A map of Syria Lying at the crossroads of Europe, Asia and Africa, Syria has been at the centre of great trading civilizations for thousands of years. Its rich history includes periods of rule by the Akkadian, Babylonian, Assyrian, Persian, Greek, Roman, Arab and Ottoman empires. Its ancient capital, Damascus, is situated in the mountainous west. To the east, a dry, grassland region merges into the rocky Syrian Desert. The fertile floodplains of the River Euphrates, which flows through northeastern Syria, have enabled settlements to flourish in the otherwise harsh conditions of the desert. On its coast, Syria has a Mediterranean climate similar to that of California. Further inland the climate is arid, with hot, dry summers and cold winters.
Most Syrians today are Muslim Arabs, descended from the many different peoples who passed through Syria throughout its history. Also living in Syria are Christian Assyrian people, including several thousand Iraqi refugees, and Kurds, an Indo-European people who live mainly in the northeast. Most people live along the River Euphrates or in western parts; here, water supplies the main towns and cities and the land is more suitable for farming. In the countryside, most people farm sheep or goats and grow fruit and vegetables. Many rural people live a lifestyle that has hardly changed in hundreds of years.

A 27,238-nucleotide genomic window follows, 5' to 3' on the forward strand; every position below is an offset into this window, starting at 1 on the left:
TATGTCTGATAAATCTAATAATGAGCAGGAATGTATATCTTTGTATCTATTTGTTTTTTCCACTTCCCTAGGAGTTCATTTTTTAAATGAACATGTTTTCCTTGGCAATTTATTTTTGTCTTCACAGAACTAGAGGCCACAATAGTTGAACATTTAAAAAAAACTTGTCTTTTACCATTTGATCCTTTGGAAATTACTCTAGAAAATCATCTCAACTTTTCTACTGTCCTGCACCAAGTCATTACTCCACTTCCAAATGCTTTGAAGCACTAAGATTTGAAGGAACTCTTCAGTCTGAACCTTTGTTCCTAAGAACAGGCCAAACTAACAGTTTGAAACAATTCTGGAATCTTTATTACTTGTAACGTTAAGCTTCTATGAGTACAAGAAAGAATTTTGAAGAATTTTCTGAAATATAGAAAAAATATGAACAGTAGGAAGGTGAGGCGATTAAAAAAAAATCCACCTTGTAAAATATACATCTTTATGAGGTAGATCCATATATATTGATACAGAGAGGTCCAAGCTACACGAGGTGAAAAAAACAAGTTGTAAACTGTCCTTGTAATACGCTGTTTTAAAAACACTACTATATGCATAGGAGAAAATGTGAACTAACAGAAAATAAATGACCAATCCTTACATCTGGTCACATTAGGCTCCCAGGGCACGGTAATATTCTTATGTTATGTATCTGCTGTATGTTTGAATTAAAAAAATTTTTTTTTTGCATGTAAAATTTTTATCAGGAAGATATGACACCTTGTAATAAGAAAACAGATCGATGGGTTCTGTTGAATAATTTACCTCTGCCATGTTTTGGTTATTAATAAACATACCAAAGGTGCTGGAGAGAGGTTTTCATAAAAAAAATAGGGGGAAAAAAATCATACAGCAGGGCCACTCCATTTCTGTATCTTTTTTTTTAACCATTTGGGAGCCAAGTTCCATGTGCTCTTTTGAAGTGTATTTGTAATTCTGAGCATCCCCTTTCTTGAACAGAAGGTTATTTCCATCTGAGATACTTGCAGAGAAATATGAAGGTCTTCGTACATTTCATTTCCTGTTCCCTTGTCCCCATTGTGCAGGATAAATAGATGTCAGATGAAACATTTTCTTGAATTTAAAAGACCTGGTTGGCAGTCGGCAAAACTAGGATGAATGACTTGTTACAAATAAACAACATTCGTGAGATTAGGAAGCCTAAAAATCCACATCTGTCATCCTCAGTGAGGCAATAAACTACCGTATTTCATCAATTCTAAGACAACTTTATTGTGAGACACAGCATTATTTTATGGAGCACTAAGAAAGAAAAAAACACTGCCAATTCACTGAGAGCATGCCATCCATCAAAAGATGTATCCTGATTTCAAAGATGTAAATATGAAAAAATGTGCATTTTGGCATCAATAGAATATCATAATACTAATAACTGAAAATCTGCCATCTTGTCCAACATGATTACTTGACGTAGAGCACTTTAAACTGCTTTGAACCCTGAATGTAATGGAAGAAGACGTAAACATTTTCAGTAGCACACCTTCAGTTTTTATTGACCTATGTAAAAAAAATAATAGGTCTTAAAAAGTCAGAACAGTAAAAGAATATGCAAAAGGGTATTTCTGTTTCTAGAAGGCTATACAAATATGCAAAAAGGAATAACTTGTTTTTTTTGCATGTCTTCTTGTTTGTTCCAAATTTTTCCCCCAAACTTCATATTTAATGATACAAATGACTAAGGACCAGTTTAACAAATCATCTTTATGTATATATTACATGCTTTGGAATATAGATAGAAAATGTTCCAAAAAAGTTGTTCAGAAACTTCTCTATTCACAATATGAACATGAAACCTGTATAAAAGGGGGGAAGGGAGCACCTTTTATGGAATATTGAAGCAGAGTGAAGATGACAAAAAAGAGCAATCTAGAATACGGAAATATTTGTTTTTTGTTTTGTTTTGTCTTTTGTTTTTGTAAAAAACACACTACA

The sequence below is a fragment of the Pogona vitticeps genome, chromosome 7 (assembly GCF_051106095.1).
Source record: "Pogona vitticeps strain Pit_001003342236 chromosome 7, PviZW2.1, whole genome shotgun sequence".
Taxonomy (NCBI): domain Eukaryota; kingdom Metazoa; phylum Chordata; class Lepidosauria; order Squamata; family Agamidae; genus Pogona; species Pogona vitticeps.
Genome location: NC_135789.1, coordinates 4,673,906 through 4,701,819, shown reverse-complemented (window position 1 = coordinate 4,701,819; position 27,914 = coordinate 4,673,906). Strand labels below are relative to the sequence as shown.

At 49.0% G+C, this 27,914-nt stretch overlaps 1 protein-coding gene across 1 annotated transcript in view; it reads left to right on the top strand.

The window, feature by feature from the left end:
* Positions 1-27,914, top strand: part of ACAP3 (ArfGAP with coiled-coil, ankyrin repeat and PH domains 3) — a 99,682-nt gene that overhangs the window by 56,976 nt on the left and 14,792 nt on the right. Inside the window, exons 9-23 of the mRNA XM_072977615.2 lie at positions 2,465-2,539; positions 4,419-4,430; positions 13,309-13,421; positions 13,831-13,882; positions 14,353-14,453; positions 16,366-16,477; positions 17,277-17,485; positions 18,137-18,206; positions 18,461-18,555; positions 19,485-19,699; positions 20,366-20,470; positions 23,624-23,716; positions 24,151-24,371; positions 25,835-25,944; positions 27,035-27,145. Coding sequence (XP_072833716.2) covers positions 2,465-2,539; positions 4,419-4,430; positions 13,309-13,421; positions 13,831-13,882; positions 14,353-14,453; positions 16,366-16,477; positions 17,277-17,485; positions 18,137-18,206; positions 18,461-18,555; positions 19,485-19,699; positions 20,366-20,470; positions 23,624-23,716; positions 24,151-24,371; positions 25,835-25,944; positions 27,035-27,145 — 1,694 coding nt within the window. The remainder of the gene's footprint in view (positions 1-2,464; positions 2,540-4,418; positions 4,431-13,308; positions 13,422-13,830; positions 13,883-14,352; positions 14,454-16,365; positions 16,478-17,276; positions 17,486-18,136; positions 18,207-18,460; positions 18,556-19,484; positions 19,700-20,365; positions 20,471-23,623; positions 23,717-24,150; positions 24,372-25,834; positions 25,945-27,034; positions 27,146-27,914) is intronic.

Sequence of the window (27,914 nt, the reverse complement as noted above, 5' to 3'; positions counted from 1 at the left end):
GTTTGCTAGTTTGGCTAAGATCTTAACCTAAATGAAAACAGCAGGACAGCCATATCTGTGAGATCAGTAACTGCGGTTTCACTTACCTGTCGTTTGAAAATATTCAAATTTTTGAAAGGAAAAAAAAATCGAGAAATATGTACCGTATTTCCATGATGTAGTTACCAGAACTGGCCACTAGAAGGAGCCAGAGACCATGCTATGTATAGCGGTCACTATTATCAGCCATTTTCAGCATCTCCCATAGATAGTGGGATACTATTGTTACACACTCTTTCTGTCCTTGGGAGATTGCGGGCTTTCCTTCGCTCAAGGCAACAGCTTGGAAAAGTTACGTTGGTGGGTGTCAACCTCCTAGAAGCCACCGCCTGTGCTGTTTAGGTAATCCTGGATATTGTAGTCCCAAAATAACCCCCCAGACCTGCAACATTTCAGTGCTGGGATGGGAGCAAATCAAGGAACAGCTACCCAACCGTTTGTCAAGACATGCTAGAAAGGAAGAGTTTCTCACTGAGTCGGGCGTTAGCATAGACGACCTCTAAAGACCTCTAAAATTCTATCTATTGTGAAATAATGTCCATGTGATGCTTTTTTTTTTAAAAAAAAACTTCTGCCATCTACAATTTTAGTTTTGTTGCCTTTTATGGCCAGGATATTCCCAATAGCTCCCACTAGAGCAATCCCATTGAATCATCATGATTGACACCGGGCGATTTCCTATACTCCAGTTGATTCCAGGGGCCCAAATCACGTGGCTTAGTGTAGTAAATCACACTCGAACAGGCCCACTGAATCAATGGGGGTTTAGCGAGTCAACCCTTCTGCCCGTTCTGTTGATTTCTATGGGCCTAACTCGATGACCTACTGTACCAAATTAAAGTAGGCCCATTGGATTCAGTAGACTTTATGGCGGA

The Syrian capital, Damascus, is one of the world’s oldest continuously-inhabited cities. Records of settlements on the site date back to around 6300 BC.
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